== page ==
The physical/chemical behaviour of hybrid organic/inorganic interfaces in the focus of this proposal results from a delicate interplay between the electronic or mechanical properties of the inorganic phase and the surface bonding of biological molecules, which may undergo a drastic change of their structure and thus of their functionality upon interaction with the solid. Chemical reactions at the phase boundaries and other processes involving the transfer of electrons or the exchange of ions across the interface characterise uniquely the behaviour of the composite material. Since such effects are not trivial to be predicted a priori, computer modelling offers a viable way to investigate them on the basis of fundamental physical principles, thus complementing and expanding the information obtained by means of experimental techniques.
The investigation of phenomena at hybrid biomaterials interfaces poses so far unresolved challenges to accurate, atomistic computational methods, since it involves dealing with mutually interacting phenomena spanning multiple time and length scales and requiring different levels of precision. In the biological community, deciphering the physics of complex units from motor proteins to ribosomes, from membrane channels to DNA packaging in the cell nucleus, has become possible by the advent of many new technologies to analyze and manipulate molecular systems at highest precision. Combining high-resolution structural analysis with high-performance computing enabled furthermore to simulate how the intrinsic structural movements of biological nanosystems combined with their optical, electrical or mechanical properties control or regulate their functions. Also aided by high-performance computing, new functional hybrid-materials were designed, some of which were inspired by biological systems. Understanding life from its molecular foundation, learning from it for technical applications and investigating how the interactions between living structures interact and the technical world may stimulate novel routes for materials design has become a very attractive field of research these days.
Presently, dynamical simulations of large chemical and/or biological molecules or of surface phenomena must rely on classical molecular dynamics to address the size and time scales relevant for such systems. However, there are some fundamental functions of proteins which require a quantum mechanical description. This includes catalytic reactions in enzymes, photo-induced processes in fluorescent proteins, light-energy conversion reactions in the photosynthesis. The same is true in materials science, where reactive adsorption processes on surfaces have to be described quantum mechanically in order to catch the basic features of the electron dynamics and related reactive chemistry. The level of complexity is increasing even more if the biosystems meet technical surfaces, interact chemically and form new functional units. The particular challenge in describing the dynamics of such hybrid systems involves:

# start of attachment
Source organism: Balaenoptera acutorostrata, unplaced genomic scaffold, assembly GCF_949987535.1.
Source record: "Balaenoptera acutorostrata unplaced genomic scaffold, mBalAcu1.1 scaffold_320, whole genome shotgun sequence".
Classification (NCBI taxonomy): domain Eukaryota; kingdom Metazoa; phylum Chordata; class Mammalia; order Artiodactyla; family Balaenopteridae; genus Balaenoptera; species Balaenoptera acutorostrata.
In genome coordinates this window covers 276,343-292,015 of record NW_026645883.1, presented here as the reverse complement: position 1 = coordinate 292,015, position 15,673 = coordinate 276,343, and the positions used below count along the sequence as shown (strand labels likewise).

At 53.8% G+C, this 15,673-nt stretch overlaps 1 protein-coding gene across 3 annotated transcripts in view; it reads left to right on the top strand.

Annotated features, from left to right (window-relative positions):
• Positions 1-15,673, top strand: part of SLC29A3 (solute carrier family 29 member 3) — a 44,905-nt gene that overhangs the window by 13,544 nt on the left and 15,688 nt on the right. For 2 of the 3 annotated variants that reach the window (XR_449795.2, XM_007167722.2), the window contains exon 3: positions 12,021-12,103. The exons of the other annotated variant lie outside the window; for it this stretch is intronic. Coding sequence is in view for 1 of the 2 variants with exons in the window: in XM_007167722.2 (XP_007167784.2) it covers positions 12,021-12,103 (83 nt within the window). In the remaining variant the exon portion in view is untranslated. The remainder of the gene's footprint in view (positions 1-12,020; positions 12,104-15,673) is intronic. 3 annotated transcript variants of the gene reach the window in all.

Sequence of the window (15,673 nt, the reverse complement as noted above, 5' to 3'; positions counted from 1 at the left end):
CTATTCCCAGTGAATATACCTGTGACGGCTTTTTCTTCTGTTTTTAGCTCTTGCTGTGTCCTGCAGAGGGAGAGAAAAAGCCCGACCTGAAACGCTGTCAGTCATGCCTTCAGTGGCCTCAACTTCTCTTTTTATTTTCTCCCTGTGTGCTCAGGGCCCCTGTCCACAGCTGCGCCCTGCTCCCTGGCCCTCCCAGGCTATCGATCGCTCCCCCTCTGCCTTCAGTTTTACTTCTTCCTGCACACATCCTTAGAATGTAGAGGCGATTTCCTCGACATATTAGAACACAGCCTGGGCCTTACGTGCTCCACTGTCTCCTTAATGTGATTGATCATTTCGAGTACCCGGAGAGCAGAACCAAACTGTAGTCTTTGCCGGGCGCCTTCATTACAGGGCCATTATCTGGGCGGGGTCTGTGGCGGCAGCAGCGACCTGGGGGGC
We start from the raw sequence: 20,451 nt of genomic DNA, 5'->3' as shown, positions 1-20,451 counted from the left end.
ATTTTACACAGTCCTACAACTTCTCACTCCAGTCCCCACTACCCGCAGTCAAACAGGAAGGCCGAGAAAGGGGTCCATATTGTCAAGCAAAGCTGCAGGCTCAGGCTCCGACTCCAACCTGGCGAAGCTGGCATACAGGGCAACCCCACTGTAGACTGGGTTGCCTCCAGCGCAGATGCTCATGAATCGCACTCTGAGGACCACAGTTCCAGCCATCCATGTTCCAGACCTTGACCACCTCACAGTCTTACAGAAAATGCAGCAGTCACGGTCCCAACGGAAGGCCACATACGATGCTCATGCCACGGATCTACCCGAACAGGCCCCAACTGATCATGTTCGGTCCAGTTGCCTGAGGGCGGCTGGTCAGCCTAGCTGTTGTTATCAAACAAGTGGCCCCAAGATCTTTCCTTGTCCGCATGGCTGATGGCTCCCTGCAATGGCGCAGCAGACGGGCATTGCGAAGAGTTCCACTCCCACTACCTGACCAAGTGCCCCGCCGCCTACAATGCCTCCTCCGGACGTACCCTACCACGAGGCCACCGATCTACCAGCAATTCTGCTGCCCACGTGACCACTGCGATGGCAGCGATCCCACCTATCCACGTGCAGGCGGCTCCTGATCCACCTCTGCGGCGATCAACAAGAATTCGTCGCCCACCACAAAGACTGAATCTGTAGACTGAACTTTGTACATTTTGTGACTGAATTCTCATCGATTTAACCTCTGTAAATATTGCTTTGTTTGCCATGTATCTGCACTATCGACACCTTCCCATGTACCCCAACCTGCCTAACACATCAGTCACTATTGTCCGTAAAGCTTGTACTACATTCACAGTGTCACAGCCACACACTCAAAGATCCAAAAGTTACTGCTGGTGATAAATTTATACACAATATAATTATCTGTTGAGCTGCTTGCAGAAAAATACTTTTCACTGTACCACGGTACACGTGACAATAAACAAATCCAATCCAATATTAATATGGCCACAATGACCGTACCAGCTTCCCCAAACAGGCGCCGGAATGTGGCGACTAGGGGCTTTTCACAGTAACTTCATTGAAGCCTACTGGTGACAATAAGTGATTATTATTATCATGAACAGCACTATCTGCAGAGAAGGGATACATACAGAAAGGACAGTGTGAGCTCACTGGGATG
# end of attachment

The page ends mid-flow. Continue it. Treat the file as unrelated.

(i) the quantum mechanical description of large molecules interacting with materials substrates,
(ii) combined quantum/classical/continuum descriptions to treat environmental conditions and
(iii) stochastic quantum mechanics combined with molecular dynamics to explore an extended configurational space.
Due to the apparent differences in the methods needed to capture various aspects that dominate physical phenomena at different length scales, the research community still remains divided by traditional boundaries, as e.g. between biology/biophysics and materials science. The major goal of the proposed CECAM-Workshop is to enhance interdisciplinary interactions between the described research fields and in particular to stimulate exchange of methodological computational expertise between pure classical molecular dynamics and coarse graining simulations of large system and quantum dynamical treatments of reactive centers in electronic ground and excited states with or without dissipation. Additionally, the Workshop aims to enhance communication between experiment and theory, which will ultimately help to define the relevant questions and assumptions. Therefore, from the broad range of experienced researchers working in these areas, we are inviting exceptional individuals who have already successfully made this step across traditional boundaries, and from experiment to theory or vice versa.